The Bank of England’s regulatory arm, the Prudential Regulation Authority (PRA), has warned banks’ progress on addressing financial risks arising from climate change is inconsistent. “Some firms have made good progress in embedding the PRA’s supervisory expectations, but progress has not been consistent across all firms, with further work required by many to meet those expectations,” the PRA said in a recent letter to CEOs of banks operating in the UK. It added climate risk remains a key PRA priority and that from this year “we will incorporate supervision of climate-related financial risks into our core supervisory approach”. The letter added: “The PRA will pay particular attention to how firms quantify climate-related risks and incorporate those risks into business strategies, decision-making, and risk-taking. Furthermore, we will keep a range of supervisory tools under review for use where we deem progress to be insufficient.”
Ceres has called on the US government to strengthen its federal procurement process by requiring major suppliers to demonstrate a commitment to Paris climate targets, including annually disclosing GHG emissions and having a science-based plan for reducing those emissions to Net Zero by 2050 or sooner. In response to a government draft on regulations revising the procurement process to factor in sustainability in government purchasing, Ceres made recommendations including introducing a new competitive bidding process focused on zero-carbon products and using federal grants and loans to reduce GHG emissions through the procurement programme.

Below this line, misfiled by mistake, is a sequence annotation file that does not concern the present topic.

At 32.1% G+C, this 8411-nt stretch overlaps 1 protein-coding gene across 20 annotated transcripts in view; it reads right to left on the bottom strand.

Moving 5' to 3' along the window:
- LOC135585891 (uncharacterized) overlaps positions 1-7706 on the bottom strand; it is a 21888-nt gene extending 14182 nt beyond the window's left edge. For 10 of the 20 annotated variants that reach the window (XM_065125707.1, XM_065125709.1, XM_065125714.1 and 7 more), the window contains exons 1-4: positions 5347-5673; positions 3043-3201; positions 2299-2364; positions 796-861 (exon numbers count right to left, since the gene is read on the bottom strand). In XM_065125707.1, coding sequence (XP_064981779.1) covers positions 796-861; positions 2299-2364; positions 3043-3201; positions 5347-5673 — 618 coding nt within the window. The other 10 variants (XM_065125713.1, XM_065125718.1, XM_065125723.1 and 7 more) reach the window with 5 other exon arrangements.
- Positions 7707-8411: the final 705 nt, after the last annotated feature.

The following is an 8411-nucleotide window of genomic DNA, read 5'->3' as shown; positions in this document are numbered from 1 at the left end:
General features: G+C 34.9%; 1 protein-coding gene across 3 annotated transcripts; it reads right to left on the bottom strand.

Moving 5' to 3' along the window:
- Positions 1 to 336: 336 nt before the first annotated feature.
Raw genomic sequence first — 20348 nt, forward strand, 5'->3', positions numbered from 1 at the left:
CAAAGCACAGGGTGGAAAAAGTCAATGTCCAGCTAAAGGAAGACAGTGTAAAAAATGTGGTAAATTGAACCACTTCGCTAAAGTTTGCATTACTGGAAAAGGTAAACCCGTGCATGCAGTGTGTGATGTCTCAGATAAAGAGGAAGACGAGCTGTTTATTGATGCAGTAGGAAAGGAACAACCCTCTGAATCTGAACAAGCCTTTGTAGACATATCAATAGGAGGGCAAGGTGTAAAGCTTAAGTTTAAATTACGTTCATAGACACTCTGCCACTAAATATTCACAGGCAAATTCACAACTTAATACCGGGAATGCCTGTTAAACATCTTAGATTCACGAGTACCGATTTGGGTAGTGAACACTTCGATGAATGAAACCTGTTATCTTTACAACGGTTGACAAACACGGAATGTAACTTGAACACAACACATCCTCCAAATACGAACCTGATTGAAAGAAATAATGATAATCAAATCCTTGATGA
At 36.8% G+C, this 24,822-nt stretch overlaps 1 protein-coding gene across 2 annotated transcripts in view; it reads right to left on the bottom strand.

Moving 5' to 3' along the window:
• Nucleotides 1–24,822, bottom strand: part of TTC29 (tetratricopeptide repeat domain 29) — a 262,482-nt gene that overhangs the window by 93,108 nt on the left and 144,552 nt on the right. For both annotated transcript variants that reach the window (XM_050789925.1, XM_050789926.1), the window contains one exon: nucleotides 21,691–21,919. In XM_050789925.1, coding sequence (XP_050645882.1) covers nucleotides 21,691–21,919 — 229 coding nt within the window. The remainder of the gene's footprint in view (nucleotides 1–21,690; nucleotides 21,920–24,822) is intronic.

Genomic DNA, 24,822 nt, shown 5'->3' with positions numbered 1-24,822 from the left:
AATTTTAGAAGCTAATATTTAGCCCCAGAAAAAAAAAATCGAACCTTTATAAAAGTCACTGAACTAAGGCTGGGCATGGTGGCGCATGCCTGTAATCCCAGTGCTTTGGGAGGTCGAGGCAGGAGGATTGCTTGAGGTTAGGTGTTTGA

The Investor Forum, the UK’s investor-corporate engagement body with 56 members with just over £800bn invested in UK equities, has outlined the engagement activities it undertook in 2021. It engaged with six companies including BT Group, HSBC and Kingspan, and had meetings to “enhance dialogues” with nine companies, including Barclays, BHP, HSBC and Unilever on climate issues and GSK, Boohoo and Kingspan on governance issues. Its 2021 review said a rising number of investors are using their voting rights on climate, diversity and employee rights issues and that going forward, stewardship must deliver “real-world outcomes”.
After last year’s landmark court victory against Shell the Dutch wing of Friends of the Earth is calling on 30 major companies and organisations – including investors – to publish plans for cutting emissions. In letters targeting, for example, pension funds ABP, PFZW and financial institutions including ING, NN Group, Rabobank, Aegon and ABN Amro, as well as companies including ExxonMobil and BP, the NGO asks the organisations to provide plans outlining how they will reduce emissions by 45% from 2019 levels by 2030. Milieudefensie set a three-month deadline until April 15 for the companies to present a climate plan.
The Climate Science Network has published a research report aiming to enhance the legal community’s understanding of greenwashing litigations. The report analysis previous greenwashing cases and how commitments like ‘climate neutrality’ often lack methodology. The report offers practical recommendations for various actors in the context of greenwashing, including NGOs, policymakers and lawyers.
The University of Cambridge Institute for Sustainability Leadership (CISL) and UNEP FI have published two reports aiming to help financial institutions to implement the TCFD framework.